Ammonites: fossilized shells that cast a powerful spell
NEW YORK — Natural history represents a large segment of the collecting market, and fossils are of major interest. Many of the best examples are rightfully in museum collections — think Sue the T-Rex skeleton at Chicago’s Field Museum or the Smithsonian Museum of Natural History’s Fossil Hall with more than 700 fossils. Among the most alluring and intriguing varieties of fossils are ammonites, which are immediately recognizable for their spiral-shaped shells.
Ammonites are extinct sea creatures that belong to the cephalopod group. While they look more like their distant living cousin, the nautilus, a mollusk with a beautiful shell, they are more closely related to other cephalopods, which today includes octopi, squid and cuttlefish.
“The modern cephalopods have more or less lost their shells … but in the past various cephalopods had an external shell and ammonites are a classic example,” said Dr. Paul A. Johnston, a professor in the department of Earth and Environmental Sciences at Mount Royal University in Calgary, Alberta. He added, “They lived in the Mesozoic era pretty much from the start of the Jurassic period and they disappeared when the dinosaurs went extinct.”
Ammonites lived in oceans all across the planet, and while it is hard to know exactly what they ate, Johnson said they likely were predators of crustaceans. “The ammonites would have been like today’s nautilus. They had a coiled shell with an opening at one end and their head and tentacles would protrude,” he said. “These were swimming animals, they didn’t crawl around on the bottom.”
While ammonites have been found at dozens of ocean sites, a cluster of highly iridescent ones discovered in a small area of southern Alberta is noteworthy for their vibrant coloration not seen elsewhere, making them desirable to collectors. The best southern Alberta examples can bring in excess of $20,000 apiece. An iridescent ammonite excavated from the Bearpaw Formation in Alberta attained $22,651 plus the buyer’s premium in February 2021 at Cambi Casa D’Aste. The deposits of this region have been quarried for decades by mining companies through a permitting process.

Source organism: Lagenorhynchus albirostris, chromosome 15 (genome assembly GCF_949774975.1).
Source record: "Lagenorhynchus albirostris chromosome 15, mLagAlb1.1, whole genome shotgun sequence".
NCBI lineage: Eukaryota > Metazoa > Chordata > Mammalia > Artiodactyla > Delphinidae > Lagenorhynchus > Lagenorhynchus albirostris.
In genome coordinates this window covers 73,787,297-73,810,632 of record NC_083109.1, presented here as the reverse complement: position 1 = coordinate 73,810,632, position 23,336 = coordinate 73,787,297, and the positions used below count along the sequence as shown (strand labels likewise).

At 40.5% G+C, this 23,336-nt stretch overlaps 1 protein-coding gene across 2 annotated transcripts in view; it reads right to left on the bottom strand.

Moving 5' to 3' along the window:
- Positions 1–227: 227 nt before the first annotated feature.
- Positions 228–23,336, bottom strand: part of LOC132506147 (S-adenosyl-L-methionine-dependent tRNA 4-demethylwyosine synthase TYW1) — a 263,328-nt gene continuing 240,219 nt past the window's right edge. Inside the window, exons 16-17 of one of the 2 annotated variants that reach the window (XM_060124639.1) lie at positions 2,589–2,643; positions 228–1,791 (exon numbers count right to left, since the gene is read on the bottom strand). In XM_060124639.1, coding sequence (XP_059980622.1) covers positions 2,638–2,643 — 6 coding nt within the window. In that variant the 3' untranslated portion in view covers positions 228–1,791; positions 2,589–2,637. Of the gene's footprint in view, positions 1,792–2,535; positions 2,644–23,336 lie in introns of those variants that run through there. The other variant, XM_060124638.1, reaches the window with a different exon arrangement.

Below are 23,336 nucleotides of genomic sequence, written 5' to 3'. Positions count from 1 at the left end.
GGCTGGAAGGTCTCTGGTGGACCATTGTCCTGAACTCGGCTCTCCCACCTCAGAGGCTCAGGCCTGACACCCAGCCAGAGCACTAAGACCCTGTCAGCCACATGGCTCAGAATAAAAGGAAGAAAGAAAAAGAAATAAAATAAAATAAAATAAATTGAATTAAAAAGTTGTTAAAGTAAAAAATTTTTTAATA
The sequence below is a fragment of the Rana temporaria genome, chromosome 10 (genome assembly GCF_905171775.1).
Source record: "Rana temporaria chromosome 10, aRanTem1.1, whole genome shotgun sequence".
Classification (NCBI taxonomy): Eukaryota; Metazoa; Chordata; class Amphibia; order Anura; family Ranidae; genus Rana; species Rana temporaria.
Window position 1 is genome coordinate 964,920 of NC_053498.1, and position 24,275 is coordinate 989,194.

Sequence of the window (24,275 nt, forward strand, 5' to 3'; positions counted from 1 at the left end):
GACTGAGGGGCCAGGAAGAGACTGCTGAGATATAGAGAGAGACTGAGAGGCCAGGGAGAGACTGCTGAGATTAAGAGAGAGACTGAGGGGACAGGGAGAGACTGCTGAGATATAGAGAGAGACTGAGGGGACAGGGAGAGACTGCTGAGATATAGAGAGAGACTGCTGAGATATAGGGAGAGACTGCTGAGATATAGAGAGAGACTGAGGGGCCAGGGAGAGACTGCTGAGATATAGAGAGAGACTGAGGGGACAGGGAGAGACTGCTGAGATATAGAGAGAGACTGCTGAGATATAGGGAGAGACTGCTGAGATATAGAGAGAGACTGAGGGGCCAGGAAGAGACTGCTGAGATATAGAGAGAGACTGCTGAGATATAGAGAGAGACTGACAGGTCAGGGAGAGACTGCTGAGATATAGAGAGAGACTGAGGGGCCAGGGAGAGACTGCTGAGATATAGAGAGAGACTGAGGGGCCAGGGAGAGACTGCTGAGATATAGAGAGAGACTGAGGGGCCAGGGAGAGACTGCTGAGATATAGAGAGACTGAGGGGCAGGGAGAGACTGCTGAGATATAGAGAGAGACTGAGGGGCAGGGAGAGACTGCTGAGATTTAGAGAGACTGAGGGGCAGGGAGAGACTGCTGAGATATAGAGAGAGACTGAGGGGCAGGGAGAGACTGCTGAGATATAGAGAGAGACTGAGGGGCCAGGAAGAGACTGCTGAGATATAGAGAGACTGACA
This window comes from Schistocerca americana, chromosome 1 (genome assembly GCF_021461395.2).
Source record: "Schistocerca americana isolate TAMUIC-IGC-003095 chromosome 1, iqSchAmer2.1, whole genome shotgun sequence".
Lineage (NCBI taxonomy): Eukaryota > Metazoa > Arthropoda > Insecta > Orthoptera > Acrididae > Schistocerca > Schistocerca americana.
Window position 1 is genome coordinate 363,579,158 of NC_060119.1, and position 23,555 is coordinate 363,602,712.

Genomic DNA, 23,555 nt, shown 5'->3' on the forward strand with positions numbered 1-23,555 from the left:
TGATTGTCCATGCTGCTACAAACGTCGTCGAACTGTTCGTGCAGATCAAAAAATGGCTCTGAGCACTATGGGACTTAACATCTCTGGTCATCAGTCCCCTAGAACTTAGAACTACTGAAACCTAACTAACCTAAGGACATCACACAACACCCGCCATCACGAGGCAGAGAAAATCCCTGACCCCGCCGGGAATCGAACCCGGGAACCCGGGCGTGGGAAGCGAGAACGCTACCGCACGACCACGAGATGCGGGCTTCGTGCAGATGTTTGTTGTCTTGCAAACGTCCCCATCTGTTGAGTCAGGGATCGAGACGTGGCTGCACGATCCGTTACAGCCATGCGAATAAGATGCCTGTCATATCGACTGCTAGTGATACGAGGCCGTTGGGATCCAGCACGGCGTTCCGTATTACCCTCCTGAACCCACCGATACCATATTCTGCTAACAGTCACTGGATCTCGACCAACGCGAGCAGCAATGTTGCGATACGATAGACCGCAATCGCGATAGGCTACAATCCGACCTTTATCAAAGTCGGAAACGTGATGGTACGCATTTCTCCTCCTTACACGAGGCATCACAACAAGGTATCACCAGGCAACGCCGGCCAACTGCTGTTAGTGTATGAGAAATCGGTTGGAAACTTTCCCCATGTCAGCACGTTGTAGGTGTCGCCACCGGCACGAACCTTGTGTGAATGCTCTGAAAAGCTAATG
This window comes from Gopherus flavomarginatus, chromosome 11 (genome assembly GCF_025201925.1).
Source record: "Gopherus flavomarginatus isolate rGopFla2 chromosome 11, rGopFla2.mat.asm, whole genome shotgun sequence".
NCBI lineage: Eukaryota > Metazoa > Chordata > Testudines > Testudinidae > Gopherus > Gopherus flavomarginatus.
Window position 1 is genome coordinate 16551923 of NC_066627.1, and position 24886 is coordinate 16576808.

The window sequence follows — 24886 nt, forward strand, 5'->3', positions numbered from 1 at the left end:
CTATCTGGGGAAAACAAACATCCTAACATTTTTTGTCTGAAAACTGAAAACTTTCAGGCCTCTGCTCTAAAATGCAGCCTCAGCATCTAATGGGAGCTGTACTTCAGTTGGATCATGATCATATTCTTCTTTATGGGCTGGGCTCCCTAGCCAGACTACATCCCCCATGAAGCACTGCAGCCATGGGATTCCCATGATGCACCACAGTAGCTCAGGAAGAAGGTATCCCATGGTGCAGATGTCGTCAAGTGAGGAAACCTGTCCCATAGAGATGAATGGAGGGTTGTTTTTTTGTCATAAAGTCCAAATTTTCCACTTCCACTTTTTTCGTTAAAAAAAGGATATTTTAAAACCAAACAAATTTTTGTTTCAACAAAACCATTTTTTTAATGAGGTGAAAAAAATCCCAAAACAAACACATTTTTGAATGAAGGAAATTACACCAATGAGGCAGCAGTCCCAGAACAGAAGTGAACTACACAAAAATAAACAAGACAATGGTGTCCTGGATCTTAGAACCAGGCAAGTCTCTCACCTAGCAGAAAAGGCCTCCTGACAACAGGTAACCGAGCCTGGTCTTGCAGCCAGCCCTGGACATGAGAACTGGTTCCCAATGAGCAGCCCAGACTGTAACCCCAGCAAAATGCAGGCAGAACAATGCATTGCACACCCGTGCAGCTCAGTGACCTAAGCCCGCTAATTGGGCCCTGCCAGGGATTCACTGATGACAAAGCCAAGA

While ammonites are cleaned and polished after they are dug up, those cosmetic improvements do not impart the iridescent hue; Johnson said the process that gives the fossils their spectacular coloration remains a mystery. “This is something that appears to have happened after burial … there was some geological alteration of the shell that increased the iridescence,” he said, noting this same iridescence is seen in the mother-of-pearl layer lining abalone shells.
“With the colorful ammonites from southern Alberta, it’s the mother-of-pearl layer that has this brilliant iridescence that has been enhanced after burial by geologic processes, possibly some mineral enrichment and perhaps squeezing of the layers a little closer together within the shell,” he said. “In actual fact, it’s not really clear why the Alberta ammonites are so iridescent, and it’s restricted to a rather small area of southern Alberta. This type of preservation has so far not turned up anywhere else.” The Bearpaw Formation is named after the Bears Paw mountain range in Montana, but iridescent ammonites aren’t found that far south.
Even iridescent ammonites that don’t sport the full rainbow spectrum perform well. A mostly green iridescent example, preserved in a block of bedrock, brought $19,415 plus the buyer’s premium in February 2018 at Henry’s Auktionshaus AG.
Collectors are also taken with the logarithmic spiral shape of the ammonite shells, Johnson said. “Their shells certainly have aesthetic value, the ammonite grew in a spiral that aesthetically is quite a pleasing shape. It’s also something that I think people recognize right away that this is an animal from the past so it’s kind of a link to deep time.” Another fine example, having a very opalescent red and green sheen, made $17,258 plus the buyer’s premium in February 2022 at Bertolami Fine Arts.
Not all ammonites consist of round coils. A heteromorph ammonite is one whose shell is not in the typical spiral shape. A highly sculptural example is a Mesozoic open coil heteromorph ammonite fossil that realized $4,000 plus the buyer’s premium in May 2018 at Artemis Gallery. This large ammonite, 14¾ by 17½in, came from North Africa and dates to the mid-Cretaceous period.
Heteromorph ammonites, which can be described as “uncoiled” ammonites, are less common than those with a solid coil. “This type of heteromorph ammonite features an open coil with space in between each whorl to the center,” the gallery wrote in its catalog description, adding that these circular varieties are more scarce than the J-shaped open coil specimens that have been found in the same region.
Ammonites need not be whole to be coveted. Jewelry designers pursue ammonite fragments to include in their glittering confections. “While some of these things are retained in their three-dimensional shapes, some of them have been crushed, kind of like ammonite roadkill,” Johnson said. “After burial, the sediment compressed and flattened them completely, so they are not of scientific value, but they can still be cleaned up, polished and cut up to be used in some kind of jewelry.” A 14K gold man’s ring centered on an iridescent ammonite sold for $1,400 plus the buyer’s premium in September 2021 at Riverside Galleries.
Johnson says that ammonites have become a big industry in southern Alberta, and this material is now the official gemstone of Alberta under the trade name of ammolite. “All ammolite are pieces of ammonite of this particular iridescent quality,” he added.
Ammonites provide collectors with a physical, genuine link to impossibly distant eras of time. Their deft marriage of art and science also makes for an ideal conversation piece.